You also don’t follow up more than that. If it’s an outlet I want, I see if there’s someone else I can email. Sometimes, editors are kind enough to forward my message. That’s rare, though.

The only other thing to do is keep writing, pitching, and applying. Before you know it, you will land the opportunity of your dreams!

However, I do want to mention rates. My first article rate in this type of writing was a little low. For about 1,200 words, I received $150. As I progressed and gained more experience, I was able to pursue higher-paying opportunities. Some opportunities can now bring in somewhere between $250 and $600 per article, depending on the extent of the research. Rates can vary according to media outlets.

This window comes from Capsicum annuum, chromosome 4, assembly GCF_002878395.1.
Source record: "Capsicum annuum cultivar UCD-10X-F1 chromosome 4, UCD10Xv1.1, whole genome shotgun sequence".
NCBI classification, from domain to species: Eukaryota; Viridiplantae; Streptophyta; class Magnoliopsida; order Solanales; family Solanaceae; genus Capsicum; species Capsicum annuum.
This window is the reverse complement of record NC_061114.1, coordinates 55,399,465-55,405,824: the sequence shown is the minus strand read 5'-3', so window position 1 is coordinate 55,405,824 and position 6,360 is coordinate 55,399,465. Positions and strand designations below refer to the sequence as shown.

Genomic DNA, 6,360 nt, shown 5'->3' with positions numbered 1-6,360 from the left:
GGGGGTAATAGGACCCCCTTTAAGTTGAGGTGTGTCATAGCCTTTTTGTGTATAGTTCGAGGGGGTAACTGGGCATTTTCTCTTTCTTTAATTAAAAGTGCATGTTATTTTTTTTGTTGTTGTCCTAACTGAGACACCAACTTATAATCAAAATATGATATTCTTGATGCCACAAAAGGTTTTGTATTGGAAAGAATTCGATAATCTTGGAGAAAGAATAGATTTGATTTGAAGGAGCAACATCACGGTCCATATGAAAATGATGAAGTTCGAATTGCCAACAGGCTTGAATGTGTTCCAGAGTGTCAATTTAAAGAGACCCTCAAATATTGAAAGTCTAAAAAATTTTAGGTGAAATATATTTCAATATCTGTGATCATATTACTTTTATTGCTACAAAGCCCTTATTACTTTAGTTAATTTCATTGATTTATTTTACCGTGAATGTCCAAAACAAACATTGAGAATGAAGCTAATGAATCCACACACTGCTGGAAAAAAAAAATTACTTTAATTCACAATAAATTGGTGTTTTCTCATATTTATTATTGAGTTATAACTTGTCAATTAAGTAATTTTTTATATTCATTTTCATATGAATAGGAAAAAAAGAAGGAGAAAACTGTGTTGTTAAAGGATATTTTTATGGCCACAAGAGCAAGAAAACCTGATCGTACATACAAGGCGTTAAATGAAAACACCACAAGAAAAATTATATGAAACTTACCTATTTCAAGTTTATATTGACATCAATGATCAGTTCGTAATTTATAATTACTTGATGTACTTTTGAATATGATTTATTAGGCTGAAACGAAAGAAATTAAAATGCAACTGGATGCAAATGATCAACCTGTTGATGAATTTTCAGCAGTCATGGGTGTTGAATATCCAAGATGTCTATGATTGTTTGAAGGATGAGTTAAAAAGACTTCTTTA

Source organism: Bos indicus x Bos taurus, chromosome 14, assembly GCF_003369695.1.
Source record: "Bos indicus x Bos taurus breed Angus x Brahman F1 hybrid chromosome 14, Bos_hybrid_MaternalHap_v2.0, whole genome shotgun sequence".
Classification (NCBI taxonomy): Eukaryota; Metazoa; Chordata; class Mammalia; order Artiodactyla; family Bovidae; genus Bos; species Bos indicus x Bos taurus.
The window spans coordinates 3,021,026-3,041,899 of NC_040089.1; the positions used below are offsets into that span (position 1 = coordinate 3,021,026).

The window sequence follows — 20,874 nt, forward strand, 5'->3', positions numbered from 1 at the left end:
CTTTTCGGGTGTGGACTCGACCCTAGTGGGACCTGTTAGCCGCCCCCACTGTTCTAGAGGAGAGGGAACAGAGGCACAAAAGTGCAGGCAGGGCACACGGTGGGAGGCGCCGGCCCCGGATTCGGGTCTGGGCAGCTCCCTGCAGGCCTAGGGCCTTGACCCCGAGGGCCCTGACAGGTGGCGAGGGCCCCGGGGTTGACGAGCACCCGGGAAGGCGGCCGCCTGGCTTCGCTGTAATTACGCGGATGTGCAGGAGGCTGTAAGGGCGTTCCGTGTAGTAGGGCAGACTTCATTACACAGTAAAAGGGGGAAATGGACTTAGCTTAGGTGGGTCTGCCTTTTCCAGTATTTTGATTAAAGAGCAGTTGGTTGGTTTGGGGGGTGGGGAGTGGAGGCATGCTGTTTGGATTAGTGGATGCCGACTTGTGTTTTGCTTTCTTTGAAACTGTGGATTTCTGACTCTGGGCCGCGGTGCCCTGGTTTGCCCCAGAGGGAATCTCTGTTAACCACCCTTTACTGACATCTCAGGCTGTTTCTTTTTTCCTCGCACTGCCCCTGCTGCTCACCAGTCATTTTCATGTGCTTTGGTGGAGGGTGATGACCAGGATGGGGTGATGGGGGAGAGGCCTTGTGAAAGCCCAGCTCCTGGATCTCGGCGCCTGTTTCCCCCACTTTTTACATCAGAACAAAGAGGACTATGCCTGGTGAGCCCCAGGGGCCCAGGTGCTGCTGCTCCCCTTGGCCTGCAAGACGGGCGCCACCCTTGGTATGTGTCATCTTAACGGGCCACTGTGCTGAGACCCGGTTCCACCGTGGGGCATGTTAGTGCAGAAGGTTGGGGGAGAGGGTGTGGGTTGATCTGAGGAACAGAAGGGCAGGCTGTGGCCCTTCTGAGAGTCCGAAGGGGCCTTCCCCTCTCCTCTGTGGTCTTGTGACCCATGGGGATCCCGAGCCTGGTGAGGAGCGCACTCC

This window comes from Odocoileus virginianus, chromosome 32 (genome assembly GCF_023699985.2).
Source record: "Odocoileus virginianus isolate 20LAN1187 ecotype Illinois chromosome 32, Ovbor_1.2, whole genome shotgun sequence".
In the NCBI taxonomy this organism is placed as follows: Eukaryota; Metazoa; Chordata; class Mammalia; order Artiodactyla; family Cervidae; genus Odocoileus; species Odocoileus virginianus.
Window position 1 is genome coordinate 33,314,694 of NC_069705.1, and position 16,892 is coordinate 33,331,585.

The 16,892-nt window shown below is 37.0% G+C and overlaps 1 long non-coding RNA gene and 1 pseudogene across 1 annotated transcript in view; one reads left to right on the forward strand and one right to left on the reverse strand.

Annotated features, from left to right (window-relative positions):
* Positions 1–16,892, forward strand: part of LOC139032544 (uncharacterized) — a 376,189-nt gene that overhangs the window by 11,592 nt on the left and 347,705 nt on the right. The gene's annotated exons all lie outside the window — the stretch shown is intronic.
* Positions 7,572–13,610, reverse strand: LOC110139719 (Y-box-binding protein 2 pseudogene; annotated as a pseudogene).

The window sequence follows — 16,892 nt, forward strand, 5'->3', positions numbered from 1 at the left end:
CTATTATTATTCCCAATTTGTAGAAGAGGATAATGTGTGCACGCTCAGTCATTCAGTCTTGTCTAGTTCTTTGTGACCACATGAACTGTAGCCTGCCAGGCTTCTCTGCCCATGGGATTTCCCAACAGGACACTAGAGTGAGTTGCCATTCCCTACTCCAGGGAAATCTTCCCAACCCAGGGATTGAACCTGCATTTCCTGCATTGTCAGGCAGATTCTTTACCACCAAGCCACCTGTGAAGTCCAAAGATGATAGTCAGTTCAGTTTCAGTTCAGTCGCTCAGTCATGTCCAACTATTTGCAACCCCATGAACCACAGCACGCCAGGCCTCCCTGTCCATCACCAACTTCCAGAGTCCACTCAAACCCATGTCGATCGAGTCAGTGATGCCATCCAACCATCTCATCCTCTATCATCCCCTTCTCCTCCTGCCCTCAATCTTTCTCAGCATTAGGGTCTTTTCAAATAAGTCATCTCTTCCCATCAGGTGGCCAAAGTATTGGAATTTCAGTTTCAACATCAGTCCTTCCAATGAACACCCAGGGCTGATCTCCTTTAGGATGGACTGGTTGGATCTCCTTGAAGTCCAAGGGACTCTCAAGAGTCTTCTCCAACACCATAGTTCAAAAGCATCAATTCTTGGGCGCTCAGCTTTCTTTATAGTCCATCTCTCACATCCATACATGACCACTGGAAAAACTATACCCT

Those first, low-paying articles were important. I wanted the experience. If you know you are taking something well below what you’d expect or want, don’t hesitate to take it. Having a few published articles under your belt, even if the rate is lower than you’d like, can open doors. That’s what happened to me. Once you get those articles published, keep pitching for new opportunities. Now that you have samples from an outlet that isn’t your blog, you can aim higher.



Nicole Pyles

Nicole Pyles is a commerce writer living in Portland, Oregon. She started her journey reviewing products on her personal blog, Now she is excited to contribute her insights to major publications. Her shopping-focused articles have been published in Better Homes and Gardens, Bob Vila, and Mental Floss. You can read her other publications on her personal writing portfolio.